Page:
The Governor had planned to end the $300 top-up before the 6 September expiration date. Citing that the federal cutoff is set to coincide with schools reopening his decision is "keeping the spirit of that," with schooling in the state set to start up again in August.
Louisiana now joins 25 GOP-led states that have already announced they will end one or all of the federal unemployment compensation programs first set up in the CARES Act in March 2020. Four states; Alaska, Iowa, Mississippi and Missouri, have already ended their participation in the $300-a-week benefit program. Seven more states will stop paying the extra unemployment compensation on Saturday.
How does the bipartisan infrastructure bill compare to Biden's American Jobs Plan?
New information has become available on what will be included in the bipartisan infrastructure bill, gaining support in the Senate. How does it compare to Biden’s plan?
The investments proposed in the plan are not so different from those proposed by President Biden.
The main difference is in price, and the fact that the Senate proposal does not include any funding for what the President has referred to as "social infrastructure." The social investments include improving the working conditions and wages of workers involved in the care economy, and more.
When comparing the two proposals based on their investments in physical infrastructure, that main difference is price. For each of the various areas, the American Families Plan has a higher price tag.
With the information available as of 17 June, a 721 billion dollar gap, can be identified as far as physical infrastructure is concerned. The gap is motivated primarily by the lack of funding for public housing, schools, and Veterans Affairs hospitals in the new proposal.
Areas, where the largest gaps exist, include rail and freight infrastructure where the President proposed $66 billion more than the group of Senators. The differences between the proposals related to access to clean water and broadband also totaled more than $60 billion.
Read our full coverage for a breakdown on how much each plans will spend on various types of infrastructure, as well as how how plans to fund the proposals vary.
On 19 June, Indiana will be ending the payment of federal pandemic related unemployment benefits. Elizabeth Warren shares her opinion on an emerging law suit that CNN has reported on. The reporting details the suit filed by Indiana Legal Services and a private employment law firm, who "argue that the move violates a state law that requires Indiana to "procure all available federal insurance benefits to citizens," according to the firms."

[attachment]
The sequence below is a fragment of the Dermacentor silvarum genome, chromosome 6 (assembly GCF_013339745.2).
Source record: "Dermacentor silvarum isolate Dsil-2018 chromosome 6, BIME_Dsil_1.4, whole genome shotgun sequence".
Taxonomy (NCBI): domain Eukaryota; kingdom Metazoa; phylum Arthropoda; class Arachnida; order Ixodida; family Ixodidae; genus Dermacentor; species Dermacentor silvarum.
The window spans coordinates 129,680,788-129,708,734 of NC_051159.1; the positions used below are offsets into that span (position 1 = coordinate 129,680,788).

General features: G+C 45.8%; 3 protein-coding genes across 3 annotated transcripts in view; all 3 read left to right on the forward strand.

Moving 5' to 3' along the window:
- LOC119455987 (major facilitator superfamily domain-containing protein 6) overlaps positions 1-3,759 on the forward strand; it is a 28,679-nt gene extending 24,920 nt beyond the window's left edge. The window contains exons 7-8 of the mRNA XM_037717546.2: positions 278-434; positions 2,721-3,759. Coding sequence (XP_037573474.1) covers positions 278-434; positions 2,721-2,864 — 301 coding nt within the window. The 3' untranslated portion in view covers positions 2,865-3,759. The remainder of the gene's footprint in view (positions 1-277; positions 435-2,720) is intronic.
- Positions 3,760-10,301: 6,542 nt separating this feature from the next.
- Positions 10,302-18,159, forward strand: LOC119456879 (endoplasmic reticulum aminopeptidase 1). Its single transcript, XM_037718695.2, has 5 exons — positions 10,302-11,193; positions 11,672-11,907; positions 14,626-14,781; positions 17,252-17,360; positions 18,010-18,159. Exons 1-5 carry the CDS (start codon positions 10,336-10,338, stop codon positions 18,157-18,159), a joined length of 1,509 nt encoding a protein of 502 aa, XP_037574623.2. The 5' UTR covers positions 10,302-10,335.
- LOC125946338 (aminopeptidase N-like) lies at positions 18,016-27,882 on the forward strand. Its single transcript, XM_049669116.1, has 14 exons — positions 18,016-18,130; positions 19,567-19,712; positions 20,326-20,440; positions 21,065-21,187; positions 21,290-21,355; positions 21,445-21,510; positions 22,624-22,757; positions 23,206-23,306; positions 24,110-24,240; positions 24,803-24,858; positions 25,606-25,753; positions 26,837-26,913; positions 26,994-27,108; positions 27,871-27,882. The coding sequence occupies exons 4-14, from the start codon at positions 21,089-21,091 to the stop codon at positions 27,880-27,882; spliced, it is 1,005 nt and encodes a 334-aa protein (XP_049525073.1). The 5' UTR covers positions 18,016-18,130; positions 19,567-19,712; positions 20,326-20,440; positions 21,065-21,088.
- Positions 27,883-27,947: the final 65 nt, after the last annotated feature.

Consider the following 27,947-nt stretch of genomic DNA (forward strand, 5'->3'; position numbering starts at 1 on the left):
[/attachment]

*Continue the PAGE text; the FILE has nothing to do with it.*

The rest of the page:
NPR reports that after a steady decrease in the number of unemployment claims made in the US over the last five weeks, the Bureau of Labor Statistics reports that last weeks claims increased. Although this may seem concerning, the reporting states that "many economists expect hiring to catch up with demand in the coming months, especially as federal unemployment aid programs end and more people pursue jobs."
According to report from BLS, "The largest increases in initial claims for the week ending June 5 were in Illinois (+5,715),Ohio (+2,296), Delaware (+1,720), and Tennessee (+1,159), while the largest decreases were in Pennsylvania (-23,633), California (-19,120), Oklahoma (-3,788), Texas (-3,299), and New Jersey (-2,985)."
What is included in the bipartisan infrastructure bill?
Politico has published a Factsheet on what will be included in the emerging package. While the list contains similar items to those included in Biden's American Jobs Plan, the overall sticker price on the investments is lower.
What does the president think of the bipartisan infrastructure bill?
Washington Post White House reporter Jeff Stein reports on discussions in side the White House of the bipartisan counter proposal on infrastructure.
BREAKING: Senate Majority Leader Chuck Schumer to meet with members of his party supporting the bipartisan infrastructure bill.
How do I report my retirement on my income taxes? Do I need to file Form 5498?
No. The financial institution that manages your IRA submits this form which includes information related to “contributions, including any catch-up contributions, required minimum distributions (RMDs), and the fair market value (FMV) of the account,” for each individual they manage a portfolio on behalf of.
A 2019 study conducted by the Pension Rights Center found that only around 37% of private sector and government workers had a retirement or pension plan.
How can employers encourage those who work for them to save for retirement?
People cannot, and should not, work for their entire lives. In the US, most workers retire at around 65 when they have saved enough money to sustain themselves. Additionally, most seniors receive social security benefits from which they have paid into throughout their careers. For those who have been able to save their own money, through a retirement fund or pension, social security benefits help to increase the total income they will be paid each month for the rest of their lives.